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How to Improve Profit and Cash Flow in Your Business

The success of a business can be measured in a number of ways however the bottom line, literally and figuratively, is profit. While longevity, public perception, and product or service quality are a few other things that factor in, the financial health of a business will always be a critical metric in determining its value and success. Not only is strong net profit an indication that a business has been run effectively up to this point, it also lets owners know how much they’ve earned as well as assess ways to continue to thrive, improve, and invest in growth. That being said, how do we improve a business by leveraging the drivers of profit? Understanding how to leverage them by making small improvements can significantly improve your business’ bottom line.

What Drives Profit?

In order to increase your business’ net profit, we must first look at the driving forces behind it. Among other factors, there are four key drivers to consider – and they have varying levels of impact on net profit.

  1. Price: The price of your business’ goods or services has the greatest effect on profit, as any increase to the price for which you sell something goes straight to net profit (assuming it costs you the same to produce).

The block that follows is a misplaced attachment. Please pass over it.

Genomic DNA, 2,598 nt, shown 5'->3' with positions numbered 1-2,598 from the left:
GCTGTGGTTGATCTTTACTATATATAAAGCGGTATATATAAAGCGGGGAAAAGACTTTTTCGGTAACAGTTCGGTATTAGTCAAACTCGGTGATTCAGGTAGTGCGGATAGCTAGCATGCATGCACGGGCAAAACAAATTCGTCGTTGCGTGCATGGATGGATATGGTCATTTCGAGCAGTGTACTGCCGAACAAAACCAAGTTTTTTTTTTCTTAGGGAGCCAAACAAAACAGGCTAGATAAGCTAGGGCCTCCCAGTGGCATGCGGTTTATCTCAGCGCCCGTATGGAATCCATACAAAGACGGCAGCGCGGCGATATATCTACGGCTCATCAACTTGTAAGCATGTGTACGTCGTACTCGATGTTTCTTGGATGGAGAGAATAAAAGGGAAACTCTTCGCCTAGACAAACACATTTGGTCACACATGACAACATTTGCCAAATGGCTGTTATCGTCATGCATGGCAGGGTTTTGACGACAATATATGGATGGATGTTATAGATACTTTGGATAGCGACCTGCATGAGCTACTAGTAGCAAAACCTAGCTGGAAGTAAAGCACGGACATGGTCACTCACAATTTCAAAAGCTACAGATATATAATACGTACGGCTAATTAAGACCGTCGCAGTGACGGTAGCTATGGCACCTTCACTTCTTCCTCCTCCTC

2. Sales Volume: Increasing your sales volume generally increases variable costs (e.g. cost of goods sold), so the gain in revenue may be more significant than any rise in net profit.
  3. Variable costs: The direct cost of acquiring or producing the good / service. Having greater buyer power to secure lower prices or being able to produce / deliver something more efficient without comprising quality will increase the gross profit margin and in turn your net profit. It’s important to assess this one regularly to pass on any increasing costs in this current economic climate.
  4. Overheads: Decreasing your overheads will increase your margins but not overall revenue, as such this has the least impact on net profit.

As you can see, not every profit driver is created equally. Therefore, it stands to reason that small tweaks to the more significant factors are likely to have a greater impact on your net profit. Below is an example of how critical some small improvements can be.

Small Tweaks, Big Improvements

In the following example, we’ll look at Luke’s Lawnmowing Service, and how making small increases to his profit drivers can have a significant impact on the business’ overall profitability (figures are annual).

MetricCurrent StateIncreaseResult
Mowing Customers200-200
Rate of retention90%1%91%
[Total existing customers]1802182
New leads 505%53
Conversion rate50%5%55%
[Newly acquired customers]25429
Retained customer base2056211
Annual mows per customer639
Total mowing jobs per year1,2306681,898
Average price per mowing job$5010%$55
Annual Customer Revenue$61,500$42,883$104,383
Gross Margin35%3%38%
Gross Profit$21,525$18,141$39,666
Overheads (fixed costs)$6,000-2%$5,880
Net business Profit$15,525$18,261$33,786